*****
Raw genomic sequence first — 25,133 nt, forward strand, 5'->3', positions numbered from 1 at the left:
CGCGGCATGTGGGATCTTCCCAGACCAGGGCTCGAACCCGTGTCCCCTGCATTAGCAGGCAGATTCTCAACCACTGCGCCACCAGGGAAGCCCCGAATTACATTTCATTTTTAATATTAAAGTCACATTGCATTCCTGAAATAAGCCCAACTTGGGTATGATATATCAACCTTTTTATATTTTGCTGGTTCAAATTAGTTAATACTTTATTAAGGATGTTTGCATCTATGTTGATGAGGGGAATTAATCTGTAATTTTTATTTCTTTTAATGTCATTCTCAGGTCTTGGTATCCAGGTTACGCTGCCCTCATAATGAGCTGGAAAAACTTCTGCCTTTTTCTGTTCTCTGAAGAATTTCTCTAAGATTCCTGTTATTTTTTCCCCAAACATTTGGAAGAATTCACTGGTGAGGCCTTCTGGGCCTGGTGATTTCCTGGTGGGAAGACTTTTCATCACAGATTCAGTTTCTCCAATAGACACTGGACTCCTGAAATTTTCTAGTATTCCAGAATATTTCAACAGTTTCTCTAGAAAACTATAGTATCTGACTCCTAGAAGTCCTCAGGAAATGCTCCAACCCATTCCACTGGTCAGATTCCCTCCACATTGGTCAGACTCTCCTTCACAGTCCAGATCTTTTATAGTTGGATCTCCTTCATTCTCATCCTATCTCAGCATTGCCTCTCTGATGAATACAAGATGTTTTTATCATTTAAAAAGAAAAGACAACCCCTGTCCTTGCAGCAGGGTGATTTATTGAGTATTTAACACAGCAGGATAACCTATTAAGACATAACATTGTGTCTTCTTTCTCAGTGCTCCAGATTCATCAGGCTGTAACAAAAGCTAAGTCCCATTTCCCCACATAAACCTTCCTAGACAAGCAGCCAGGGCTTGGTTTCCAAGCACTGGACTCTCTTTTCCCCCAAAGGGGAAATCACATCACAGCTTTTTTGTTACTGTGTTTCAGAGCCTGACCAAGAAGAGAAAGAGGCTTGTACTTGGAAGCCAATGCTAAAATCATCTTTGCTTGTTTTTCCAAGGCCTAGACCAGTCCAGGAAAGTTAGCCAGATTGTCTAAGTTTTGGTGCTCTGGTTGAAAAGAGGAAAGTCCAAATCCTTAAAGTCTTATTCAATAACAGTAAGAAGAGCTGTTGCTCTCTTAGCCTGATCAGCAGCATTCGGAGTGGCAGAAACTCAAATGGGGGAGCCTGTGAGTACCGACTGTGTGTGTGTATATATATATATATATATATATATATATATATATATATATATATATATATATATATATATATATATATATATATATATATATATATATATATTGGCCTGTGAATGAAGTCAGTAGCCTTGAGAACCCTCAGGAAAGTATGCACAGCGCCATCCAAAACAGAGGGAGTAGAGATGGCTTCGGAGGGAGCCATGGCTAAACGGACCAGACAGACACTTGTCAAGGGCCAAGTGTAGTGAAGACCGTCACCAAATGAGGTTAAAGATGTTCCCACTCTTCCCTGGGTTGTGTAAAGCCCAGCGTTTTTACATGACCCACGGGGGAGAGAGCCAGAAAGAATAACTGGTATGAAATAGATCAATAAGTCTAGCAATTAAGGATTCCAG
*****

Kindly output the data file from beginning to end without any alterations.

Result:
Raw genomic sequence first — 25,133 nt, forward strand, 5'->3', positions numbered from 1 at the left:
CGCGGCATGTGGGATCTTCCCAGACCAGGGCTCGAACCCGTGTCCCCTGCATTAGCAGGCAGATTCTCAACCACTGCGCCACCAGGGAAGCCCCGAATTACATTTCATTTTTAATATTAAAGTCACATTGCATTCCTGAAATAAGCCCAACTTGGGTATGATATATCAACCTTTTTATATTTTGCTGGTTCAAATTAGTTAATACTTTATTAAGGATGTTTGCATCTATGTTGATGAGGGGAATTAATCTGTAATTTTTATTTCTTTTAATGTCATTCTCAGGTCTTGGTATCCAGGTTACGCTGCCCTCATAATGAGCTGGAAAAACTTCTGCCTTTTTCTGTTCTCTGAAGAATTTCTCTAAGATTCCTGTTATTTTTTCCCCAAACATTTGGAAGAATTCACTGGTGAGGCCTTCTGGGCCTGGTGATTTCCTGGTGGGAAGACTTTTCATCACAGATTCAGTTTCTCCAATAGACACTGGACTCCTGAAATTTTCTAGTATTCCAGAATATTTCAACAGTTTCTCTAGAAAACTATAGTATCTGACTCCTAGAAGTCCTCAGGAAATGCTCCAACCCATTCCACTGGTCAGATTCCCTCCACATTGGTCAGACTCTCCTTCACAGTCCAGATCTTTTATAGTTGGATCTCCTTCATTCTCATCCTATCTCAGCATTGCCTCTCTGATGAATACAAGATGTTTTTATCATTTAAAAAGAAAAGACAACCCCTGTCCTTGCAGCAGGGTGATTTATTGAGTATTTAACACAGCAGGATAACCTATTAAGACATAACATTGTGTCTTCTTTCTCAGTGCTCCAGATTCATCAGGCTGTAACAAAAGCTAAGTCCCATTTCCCCACATAAACCTTCCTAGACAAGCAGCCAGGGCTTGGTTTCCAAGCACTGGACTCTCTTTTCCCCCAAAGGGGAAATCACATCACAGCTTTTTTGTTACTGTGTTTCAGAGCCTGACCAAGAAGAGAAAGAGGCTTGTACTTGGAAGCCAATGCTAAAATCATCTTTGCTTGTTTTTCCAAGGCCTAGACCAGTCCAGGAAAGTTAGCCAGATTGTCTAAGTTTTGGTGCTCTGGTTGAAAAGAGGAAAGTCCAAATCCTTAAAGTCTTATTCAATAACAGTAAGAAGAGCTGTTGCTCTCTTAGCCTGATCAGCAGCATTCGGAGTGGCAGAAACTCAAATGGGGGAGCCTGTGAGTACCGACTGTGTGTGTGTATATATATATATATATATATATATATATATATATATATATATATATATATATATATATATATATATATATATATATATATATATATATATATTGGCCTGTGAATGAAGTCAGTAGCCTTGAGAACCCTCAGGAAAGTATGCACAGCGCCATCCAAAACAGAGGGAGTAGAGATGGCTTCGGAGGGAGCCATGGCTAAACGGACCAGACAGACACTTGTCAAGGGCCAAGTGTAGTGAAGACCGTCACCAAATGAGGTTAAAGATGTTCCCACTCTTCCCTGGGTTGTGTAAAGCCCAGCGTTTTTACATGACCCACGGGGGAGAGAGCCAGAAAGAATAACTGGTATGAAATAGATCAATAAGTCTAGCAATTAAGGATTCCAG